A database of drivers who work with the Uber app was accessed last May, resulting in the possible theft of information on 50,000 drivers.
In a statement (opens in new tab), Uber managing counsel of data privacy Katherine Tassi said that it identified access to the database by “an unauthorised third party” and a small percentage of current and former Uber driver partner names and driver’s license numbers were contained in the database.
“Immediately upon discovery we changed the access protocols for the database, removing the possibility of unauthorised access,” Tassi said “We are notifying impacted drivers, but we have not received any reports of actual misuse of information as a result of this incident.
The investigation found that the access attempt was made in May 2014, but not detected until September, but the files that were accessed contained only the name and driver’s license number of some driver partners.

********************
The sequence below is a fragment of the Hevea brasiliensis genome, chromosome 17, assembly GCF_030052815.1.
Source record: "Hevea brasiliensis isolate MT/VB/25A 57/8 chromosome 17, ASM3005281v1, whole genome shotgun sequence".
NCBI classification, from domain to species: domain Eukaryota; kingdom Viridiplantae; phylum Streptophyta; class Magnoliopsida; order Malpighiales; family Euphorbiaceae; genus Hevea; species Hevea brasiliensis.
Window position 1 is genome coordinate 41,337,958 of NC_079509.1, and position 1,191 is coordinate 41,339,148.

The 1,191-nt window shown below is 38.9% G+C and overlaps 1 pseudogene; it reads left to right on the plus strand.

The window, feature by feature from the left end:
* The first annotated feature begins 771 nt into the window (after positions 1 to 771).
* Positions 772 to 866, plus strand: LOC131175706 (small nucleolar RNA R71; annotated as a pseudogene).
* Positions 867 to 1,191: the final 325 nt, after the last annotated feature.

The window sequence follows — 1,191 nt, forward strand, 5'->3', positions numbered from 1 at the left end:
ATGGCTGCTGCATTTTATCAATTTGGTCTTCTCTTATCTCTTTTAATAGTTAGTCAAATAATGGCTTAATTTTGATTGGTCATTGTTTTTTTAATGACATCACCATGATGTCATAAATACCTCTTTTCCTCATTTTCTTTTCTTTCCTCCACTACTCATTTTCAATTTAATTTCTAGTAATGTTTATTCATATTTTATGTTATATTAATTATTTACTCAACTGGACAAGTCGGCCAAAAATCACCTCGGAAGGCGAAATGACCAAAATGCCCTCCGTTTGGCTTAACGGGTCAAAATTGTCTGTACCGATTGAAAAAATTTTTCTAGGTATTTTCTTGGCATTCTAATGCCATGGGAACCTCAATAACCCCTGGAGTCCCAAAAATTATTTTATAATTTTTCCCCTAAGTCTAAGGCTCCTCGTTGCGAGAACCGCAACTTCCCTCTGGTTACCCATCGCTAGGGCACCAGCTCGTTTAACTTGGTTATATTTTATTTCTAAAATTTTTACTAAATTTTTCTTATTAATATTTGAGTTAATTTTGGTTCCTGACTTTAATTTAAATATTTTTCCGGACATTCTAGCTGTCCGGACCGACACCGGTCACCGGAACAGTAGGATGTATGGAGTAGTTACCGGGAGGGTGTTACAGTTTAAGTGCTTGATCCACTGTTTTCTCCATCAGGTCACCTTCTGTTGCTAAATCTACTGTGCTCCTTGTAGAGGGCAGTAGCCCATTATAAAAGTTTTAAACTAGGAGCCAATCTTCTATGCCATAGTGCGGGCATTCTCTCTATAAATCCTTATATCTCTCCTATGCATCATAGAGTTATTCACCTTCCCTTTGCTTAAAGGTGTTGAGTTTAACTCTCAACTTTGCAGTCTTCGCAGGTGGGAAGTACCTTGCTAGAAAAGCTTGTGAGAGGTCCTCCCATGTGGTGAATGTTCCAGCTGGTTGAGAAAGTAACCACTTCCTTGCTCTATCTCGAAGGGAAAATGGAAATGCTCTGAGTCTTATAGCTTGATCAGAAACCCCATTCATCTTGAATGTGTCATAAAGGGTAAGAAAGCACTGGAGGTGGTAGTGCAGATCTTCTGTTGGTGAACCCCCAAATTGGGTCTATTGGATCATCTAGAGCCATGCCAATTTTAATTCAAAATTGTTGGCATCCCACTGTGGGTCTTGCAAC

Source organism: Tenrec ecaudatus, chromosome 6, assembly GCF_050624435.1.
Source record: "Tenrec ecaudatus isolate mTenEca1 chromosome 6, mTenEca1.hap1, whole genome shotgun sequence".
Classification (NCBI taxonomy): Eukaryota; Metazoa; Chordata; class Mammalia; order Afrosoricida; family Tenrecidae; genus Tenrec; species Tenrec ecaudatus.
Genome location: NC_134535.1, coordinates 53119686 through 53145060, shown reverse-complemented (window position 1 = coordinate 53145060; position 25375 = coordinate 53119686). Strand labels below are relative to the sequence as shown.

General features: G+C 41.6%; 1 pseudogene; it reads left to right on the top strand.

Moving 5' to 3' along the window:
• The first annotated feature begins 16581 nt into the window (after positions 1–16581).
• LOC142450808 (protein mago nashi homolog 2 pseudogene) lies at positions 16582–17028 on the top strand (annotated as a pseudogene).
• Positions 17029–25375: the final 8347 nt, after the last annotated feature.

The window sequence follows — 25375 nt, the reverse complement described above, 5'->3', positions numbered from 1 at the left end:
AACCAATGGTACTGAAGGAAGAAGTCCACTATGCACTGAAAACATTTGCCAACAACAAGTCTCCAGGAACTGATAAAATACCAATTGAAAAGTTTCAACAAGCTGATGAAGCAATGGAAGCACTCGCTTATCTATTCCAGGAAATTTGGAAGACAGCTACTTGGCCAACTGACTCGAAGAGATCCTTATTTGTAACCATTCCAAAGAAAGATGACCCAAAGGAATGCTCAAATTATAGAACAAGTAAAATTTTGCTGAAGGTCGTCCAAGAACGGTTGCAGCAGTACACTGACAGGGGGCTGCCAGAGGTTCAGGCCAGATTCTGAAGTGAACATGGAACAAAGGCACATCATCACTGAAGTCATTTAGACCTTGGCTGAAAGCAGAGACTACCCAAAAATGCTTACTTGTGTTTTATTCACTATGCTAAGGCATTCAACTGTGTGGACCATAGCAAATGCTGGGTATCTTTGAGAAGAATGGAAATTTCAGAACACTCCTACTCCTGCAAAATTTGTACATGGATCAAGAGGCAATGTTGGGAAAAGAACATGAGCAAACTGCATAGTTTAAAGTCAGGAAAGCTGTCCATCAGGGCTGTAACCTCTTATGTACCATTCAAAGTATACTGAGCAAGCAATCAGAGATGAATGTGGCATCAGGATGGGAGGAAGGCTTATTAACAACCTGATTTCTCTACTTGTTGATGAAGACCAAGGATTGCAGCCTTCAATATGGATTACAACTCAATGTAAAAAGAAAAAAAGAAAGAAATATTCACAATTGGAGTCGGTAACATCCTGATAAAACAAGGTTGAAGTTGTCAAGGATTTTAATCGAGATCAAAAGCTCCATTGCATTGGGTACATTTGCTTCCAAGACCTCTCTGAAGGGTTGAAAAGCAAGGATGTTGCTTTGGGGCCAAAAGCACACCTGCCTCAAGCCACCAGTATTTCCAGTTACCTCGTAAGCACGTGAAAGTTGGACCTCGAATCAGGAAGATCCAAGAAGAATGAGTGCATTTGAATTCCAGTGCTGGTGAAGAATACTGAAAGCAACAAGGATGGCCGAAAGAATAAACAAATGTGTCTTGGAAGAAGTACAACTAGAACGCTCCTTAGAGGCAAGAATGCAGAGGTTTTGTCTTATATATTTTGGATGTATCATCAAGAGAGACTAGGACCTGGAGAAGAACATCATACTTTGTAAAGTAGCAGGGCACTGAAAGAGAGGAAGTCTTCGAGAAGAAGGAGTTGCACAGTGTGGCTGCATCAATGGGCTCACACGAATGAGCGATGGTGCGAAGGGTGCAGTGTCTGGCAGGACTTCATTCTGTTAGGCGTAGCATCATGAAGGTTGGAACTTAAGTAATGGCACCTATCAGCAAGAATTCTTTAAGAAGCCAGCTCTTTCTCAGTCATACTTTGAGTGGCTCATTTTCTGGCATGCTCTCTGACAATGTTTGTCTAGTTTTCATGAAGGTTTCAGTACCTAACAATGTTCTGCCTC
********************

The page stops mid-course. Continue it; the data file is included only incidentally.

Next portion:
“Uber takes seriously our responsibility to safeguard personal information, and we are sorry for any inconvenience this incident may cause.”
Tassi also said that a “John Doe” lawsuit has been filed, so it can gather information that may lead to confirmation of the identity of the third party.
Ken Westin, security researcher at Tripwire, said: “Even though information may have been compromised in this case, Uber should be commended for having tools in place to detect unauthorised access in the first place.
“A large number of organisations don’t even have proper logging in place to detect unauthorised access to databases containing sensitive data. This means that there are a large number of data breaches that occur that have not been detected so the businesses and their customers/partners are not aware their information has been compromised.
“Uber is also being proactive in their notification to drivers that their information has been compromised which can have a significant impact on decreasing the potential fraud associated with the type of data that was stolen such as driver’s license numbers and personal data.
"Breaches will happen and it is refreshing to see that companies like Uber are investing in the proper tools to detect unauthorised access and other indicators of compromise.”
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